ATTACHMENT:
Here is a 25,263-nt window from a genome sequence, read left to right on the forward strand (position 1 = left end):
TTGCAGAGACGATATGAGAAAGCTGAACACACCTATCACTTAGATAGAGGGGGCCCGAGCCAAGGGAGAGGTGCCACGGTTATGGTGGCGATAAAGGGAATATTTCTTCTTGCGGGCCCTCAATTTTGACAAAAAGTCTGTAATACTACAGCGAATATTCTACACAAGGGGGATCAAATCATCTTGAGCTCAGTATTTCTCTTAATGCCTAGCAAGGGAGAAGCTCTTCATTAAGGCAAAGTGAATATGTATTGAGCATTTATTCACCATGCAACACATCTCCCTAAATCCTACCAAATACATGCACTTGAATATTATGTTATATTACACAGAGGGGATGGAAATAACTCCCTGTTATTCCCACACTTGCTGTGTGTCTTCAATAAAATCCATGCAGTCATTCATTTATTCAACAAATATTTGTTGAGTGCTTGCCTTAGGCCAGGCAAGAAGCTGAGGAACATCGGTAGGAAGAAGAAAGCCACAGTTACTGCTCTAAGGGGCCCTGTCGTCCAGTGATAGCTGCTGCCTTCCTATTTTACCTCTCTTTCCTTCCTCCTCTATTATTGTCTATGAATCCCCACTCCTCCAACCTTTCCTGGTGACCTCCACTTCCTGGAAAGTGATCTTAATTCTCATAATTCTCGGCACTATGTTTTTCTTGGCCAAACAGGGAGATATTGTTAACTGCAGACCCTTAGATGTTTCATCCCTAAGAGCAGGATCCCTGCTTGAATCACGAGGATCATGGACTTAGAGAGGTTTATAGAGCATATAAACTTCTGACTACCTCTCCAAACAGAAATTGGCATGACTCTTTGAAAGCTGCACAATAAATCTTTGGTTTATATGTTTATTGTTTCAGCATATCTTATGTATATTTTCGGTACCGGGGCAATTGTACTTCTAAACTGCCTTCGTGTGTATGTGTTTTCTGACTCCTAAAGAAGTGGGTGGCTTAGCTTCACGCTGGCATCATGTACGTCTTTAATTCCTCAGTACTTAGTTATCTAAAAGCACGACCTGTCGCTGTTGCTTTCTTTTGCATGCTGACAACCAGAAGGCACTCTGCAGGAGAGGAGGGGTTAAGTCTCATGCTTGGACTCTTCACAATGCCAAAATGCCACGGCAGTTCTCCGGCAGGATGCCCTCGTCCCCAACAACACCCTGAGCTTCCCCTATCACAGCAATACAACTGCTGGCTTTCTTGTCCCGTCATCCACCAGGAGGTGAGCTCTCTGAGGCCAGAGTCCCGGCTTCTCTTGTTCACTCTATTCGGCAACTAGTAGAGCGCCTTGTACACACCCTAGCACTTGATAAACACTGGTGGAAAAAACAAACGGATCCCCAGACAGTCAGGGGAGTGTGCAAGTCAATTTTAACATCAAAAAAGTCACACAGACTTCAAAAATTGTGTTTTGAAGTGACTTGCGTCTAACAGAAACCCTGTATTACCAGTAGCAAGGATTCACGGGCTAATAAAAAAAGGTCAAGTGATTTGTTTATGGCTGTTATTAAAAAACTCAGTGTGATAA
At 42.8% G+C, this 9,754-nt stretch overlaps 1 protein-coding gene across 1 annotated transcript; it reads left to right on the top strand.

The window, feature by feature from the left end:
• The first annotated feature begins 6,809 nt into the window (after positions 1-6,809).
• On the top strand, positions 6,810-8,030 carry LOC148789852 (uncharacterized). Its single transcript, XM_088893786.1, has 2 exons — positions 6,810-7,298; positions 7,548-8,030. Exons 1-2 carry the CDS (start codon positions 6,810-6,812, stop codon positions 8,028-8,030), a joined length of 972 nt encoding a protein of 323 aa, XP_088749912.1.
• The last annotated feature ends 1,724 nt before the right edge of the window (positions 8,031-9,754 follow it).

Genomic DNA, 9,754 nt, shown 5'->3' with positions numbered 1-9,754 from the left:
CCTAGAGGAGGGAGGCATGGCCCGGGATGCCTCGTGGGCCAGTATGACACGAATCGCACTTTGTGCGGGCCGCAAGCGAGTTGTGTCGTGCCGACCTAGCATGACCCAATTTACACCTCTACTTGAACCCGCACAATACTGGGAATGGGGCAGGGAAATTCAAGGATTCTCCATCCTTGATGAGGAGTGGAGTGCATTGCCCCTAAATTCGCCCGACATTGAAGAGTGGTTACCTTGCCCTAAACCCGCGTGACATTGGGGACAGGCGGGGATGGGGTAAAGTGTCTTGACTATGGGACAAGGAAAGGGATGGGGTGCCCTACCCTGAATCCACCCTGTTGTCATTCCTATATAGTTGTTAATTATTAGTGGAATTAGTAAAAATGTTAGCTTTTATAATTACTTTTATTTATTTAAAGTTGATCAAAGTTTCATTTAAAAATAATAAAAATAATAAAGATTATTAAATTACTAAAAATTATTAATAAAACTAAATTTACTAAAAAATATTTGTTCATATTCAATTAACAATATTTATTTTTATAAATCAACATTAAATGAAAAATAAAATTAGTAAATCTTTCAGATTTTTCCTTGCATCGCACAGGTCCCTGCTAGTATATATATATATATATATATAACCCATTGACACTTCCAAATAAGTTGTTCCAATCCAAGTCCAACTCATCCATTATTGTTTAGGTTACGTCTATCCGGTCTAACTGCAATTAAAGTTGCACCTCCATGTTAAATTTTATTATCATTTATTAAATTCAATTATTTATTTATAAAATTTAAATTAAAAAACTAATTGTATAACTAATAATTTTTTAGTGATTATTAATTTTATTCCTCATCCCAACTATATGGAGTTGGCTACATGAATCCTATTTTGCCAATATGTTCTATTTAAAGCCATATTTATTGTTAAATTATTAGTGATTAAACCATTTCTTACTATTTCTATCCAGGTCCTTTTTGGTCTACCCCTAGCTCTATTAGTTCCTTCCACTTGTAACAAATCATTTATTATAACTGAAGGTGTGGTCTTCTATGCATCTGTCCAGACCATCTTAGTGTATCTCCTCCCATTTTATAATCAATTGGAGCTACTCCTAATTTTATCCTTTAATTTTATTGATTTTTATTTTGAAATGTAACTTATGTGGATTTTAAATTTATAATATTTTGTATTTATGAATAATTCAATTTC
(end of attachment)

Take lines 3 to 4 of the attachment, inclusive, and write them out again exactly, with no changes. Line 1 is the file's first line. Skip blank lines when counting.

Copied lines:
At 42.8% G+C, this 9,754-nt stretch overlaps 1 protein-coding gene across 1 annotated transcript; it reads left to right on the top strand.

The window, feature by feature from the left end: